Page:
Gilmore denies party plot to oust cardinal
Tanaiste Eamon Gilmore last night denied politicians were trying to hound Cardinal Sean Brady out of office in the wake of revelations of his failure to report child rape allegations against the notorious paedophile Fr Brendan Smyth.
Labour Party ministers continued to pile pressure on Dr Brady to resign yesterday -- in contrast to the approach of their Fine Gael colleagues.
Although government sources insist there is no tension between the parties, Labour has been far more vocal about the cardinal's position than their coalition partners.
Social Welfare Minister Joan Burton added to calls for him to consider his position.
She said the Catholic Church had a responsibility and Dr Brady had a "personal responsibility" in his leadership role in the church.
Ms Burton said Dr Brady needed to reflect on his position because it was "not really sustainable".
The Tanaiste rejected suggestions from some clerics that politicians were trying to force the cardinal to resign.
"No, it's not the case. I made the point yesterday in the Dail that there is a separation between church and State.
"It is not the Government's responsibility to decide who are bishops or who should remain on as bishops or cardinals. That's entirely a matter for the church," he said.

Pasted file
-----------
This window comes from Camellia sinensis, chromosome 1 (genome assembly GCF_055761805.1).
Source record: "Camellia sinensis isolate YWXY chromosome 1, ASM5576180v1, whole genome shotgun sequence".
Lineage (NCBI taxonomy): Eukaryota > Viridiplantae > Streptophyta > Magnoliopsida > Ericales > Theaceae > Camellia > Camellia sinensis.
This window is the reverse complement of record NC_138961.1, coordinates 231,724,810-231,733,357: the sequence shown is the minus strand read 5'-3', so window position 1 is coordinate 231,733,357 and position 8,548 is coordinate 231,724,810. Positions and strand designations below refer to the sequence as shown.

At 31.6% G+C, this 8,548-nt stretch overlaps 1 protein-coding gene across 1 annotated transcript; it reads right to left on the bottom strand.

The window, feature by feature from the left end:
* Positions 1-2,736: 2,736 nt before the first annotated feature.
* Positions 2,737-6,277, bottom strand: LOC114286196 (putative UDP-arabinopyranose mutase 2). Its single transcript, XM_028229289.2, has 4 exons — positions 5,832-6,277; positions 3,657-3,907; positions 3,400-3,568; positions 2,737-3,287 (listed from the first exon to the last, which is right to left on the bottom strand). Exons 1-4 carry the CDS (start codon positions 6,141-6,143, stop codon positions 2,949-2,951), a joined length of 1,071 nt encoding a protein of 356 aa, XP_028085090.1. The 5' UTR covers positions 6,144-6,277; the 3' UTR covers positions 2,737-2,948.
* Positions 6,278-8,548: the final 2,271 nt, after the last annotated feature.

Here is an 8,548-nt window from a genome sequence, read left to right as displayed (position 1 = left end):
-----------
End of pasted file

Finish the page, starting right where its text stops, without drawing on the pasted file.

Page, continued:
"What is the Government's business is to ensure that there is adequate protection provided for children in this State.
"We have seen appalling episodes of the abuse and rape of children in this country and people who had responsibility over them, including clergy people, and in effect a cover-up of that in many respects by church authorities," Mr Gilmore said.
"And what the Government are doing to deal with that is we are putting in place very robust legislation by putting the Children First guidelines on a legal statutory basis," he added.
Taoiseach Enda Kenny has called on the cardinal to "reflect" on the programme on the BBC, which contained revelations on the handling of clerical abuse.
However, the Labour Party went further, with strong statements from both Mr Gilmore and Education Minister Ruairi Quinn.
Mr Quinn called specifically on Dr Brady to consider his position.